Tourism was one of the few bright spots in the Spanish economy last year as a jump in the number of overseas visitors helped create employment in a country still hemorrhaging jobs.
In a presentation of the sector's performance last year, Industry, Energy and Tourism Minister José Manuel Soria said the number of overseas arrivals last year climbed by 8.1 percent to 56.9 million.
Spending by tourists is estimated to have increased by the same amount to 53 billion euros, a figure that goes a long way to partly offsetting Spain's persistent trade deficit.
The minister said numbers were swelled by unrest in the Arab Spring, the weakness of the euro, which facilitated a recovery in the British market - Spain's biggest - and growing interest from the Nordic countries.
One of the main beneficiaries of the unrest in Egypt and Tunisia was the Canary Islands, where visitor numbers climbed 18.4 percent, followed by the Balearic Islands, with an increase of 10.4 percent. Visitors to Madrid fell 1 percent despite the pope's visit to the Spanish capital in August.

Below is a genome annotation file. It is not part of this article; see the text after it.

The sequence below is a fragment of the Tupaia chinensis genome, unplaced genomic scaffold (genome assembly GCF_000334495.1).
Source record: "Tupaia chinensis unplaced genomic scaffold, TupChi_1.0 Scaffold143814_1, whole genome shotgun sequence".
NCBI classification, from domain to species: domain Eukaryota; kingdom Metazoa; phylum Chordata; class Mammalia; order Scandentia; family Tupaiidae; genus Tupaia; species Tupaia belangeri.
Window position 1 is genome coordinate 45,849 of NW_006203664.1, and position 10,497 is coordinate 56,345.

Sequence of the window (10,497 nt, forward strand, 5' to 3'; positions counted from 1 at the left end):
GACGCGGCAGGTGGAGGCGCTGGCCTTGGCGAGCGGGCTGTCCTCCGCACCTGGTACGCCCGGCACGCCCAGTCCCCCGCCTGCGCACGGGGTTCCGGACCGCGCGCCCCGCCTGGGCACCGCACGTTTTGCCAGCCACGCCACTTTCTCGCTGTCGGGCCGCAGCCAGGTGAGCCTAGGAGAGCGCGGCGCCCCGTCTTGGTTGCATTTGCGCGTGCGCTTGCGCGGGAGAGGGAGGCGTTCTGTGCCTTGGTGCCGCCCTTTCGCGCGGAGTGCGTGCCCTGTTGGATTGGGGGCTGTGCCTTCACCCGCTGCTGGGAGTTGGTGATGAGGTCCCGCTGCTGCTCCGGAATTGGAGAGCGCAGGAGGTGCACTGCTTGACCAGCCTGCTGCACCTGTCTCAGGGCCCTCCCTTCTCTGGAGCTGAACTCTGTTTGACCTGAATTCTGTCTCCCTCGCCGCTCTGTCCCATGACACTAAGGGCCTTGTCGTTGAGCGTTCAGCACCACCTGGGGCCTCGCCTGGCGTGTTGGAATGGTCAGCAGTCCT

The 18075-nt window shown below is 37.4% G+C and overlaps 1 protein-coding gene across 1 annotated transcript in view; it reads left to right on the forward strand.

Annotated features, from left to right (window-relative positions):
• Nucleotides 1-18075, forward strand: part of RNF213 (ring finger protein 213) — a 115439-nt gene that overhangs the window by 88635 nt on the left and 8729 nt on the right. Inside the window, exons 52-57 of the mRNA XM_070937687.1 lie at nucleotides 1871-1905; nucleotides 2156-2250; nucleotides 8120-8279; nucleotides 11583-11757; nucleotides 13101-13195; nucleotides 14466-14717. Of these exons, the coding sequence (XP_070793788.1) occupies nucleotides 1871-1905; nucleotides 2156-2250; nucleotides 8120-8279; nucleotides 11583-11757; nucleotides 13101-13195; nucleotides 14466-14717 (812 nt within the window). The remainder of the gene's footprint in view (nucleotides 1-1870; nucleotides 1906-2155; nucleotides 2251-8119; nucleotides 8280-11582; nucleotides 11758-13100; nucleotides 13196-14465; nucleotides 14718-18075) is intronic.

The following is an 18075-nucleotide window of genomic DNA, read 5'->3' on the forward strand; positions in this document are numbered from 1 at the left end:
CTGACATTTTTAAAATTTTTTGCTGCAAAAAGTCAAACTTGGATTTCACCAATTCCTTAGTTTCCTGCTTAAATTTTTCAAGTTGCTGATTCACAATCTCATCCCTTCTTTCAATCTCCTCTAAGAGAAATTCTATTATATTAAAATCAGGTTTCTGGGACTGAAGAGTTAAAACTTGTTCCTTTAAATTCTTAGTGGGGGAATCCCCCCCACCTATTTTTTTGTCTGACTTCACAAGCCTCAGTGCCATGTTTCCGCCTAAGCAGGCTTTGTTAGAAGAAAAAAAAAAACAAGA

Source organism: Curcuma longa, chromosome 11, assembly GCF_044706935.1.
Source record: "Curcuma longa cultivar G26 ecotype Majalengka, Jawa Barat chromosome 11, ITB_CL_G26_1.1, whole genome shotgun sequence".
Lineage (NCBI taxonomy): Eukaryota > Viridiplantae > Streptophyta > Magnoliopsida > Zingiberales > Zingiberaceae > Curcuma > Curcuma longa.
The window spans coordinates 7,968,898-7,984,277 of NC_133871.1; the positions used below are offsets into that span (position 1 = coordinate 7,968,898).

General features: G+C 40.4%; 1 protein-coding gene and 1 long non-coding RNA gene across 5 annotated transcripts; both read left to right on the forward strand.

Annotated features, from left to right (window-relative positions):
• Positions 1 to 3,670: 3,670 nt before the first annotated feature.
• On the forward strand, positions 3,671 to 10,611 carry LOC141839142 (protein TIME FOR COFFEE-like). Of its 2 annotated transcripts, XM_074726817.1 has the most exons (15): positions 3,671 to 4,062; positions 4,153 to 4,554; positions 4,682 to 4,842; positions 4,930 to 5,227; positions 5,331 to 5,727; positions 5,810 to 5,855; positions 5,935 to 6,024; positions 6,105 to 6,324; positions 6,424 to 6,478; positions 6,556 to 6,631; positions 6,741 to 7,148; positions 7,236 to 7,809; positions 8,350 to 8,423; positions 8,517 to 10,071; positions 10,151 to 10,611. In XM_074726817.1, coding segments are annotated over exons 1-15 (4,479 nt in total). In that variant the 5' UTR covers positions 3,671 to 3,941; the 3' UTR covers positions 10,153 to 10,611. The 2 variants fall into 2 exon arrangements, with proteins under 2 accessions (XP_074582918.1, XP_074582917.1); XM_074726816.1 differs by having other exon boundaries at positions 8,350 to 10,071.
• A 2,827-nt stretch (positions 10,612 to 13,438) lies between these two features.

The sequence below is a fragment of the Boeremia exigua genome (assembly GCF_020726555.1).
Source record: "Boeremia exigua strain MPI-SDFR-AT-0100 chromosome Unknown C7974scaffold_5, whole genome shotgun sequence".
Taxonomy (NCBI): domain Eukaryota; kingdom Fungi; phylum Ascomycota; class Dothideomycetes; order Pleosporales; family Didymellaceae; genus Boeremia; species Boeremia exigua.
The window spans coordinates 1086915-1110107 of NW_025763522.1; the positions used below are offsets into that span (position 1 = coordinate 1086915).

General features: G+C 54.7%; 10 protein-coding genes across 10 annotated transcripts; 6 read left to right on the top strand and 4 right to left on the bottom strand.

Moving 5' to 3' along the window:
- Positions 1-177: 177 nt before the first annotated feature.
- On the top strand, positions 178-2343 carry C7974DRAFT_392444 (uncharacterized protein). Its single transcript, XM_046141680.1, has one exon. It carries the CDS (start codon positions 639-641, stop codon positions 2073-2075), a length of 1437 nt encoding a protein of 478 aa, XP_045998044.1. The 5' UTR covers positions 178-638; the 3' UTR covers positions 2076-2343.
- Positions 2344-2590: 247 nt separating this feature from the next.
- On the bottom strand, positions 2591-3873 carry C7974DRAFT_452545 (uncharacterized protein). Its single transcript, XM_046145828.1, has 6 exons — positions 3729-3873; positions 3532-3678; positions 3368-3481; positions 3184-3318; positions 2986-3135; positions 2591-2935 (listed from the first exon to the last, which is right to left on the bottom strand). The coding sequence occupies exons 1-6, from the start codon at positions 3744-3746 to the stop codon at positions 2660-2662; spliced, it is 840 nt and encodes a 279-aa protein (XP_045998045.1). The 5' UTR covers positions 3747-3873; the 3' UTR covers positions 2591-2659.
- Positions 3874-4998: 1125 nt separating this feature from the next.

However, Soria warned the situation would not be as buoyant this year due to the expected slowdown in the economies of Spain's main markets in Europe. "There will be an increase in 2012, but much less notable," he said.
As Spain's jobless rate climbed to over 21 percent, the number of people working in the tourist industry signed up with the Social Security system increased by 0.9 percent to 195 million. The sector accounts for about 10 percent of Spain's GDP and a similar amount of the country's jobs.
Soria ruled out incentives to boost the sector such as a reduced valued-added tax rate for tourist activities because of the need to tackle the public deficit. "It would be good for the sector, but now is not the moment," he said.
The minister also said the government would consider privatizing the state's chain of over 90 hotels, or paradores, many of which are located close to historical monuments.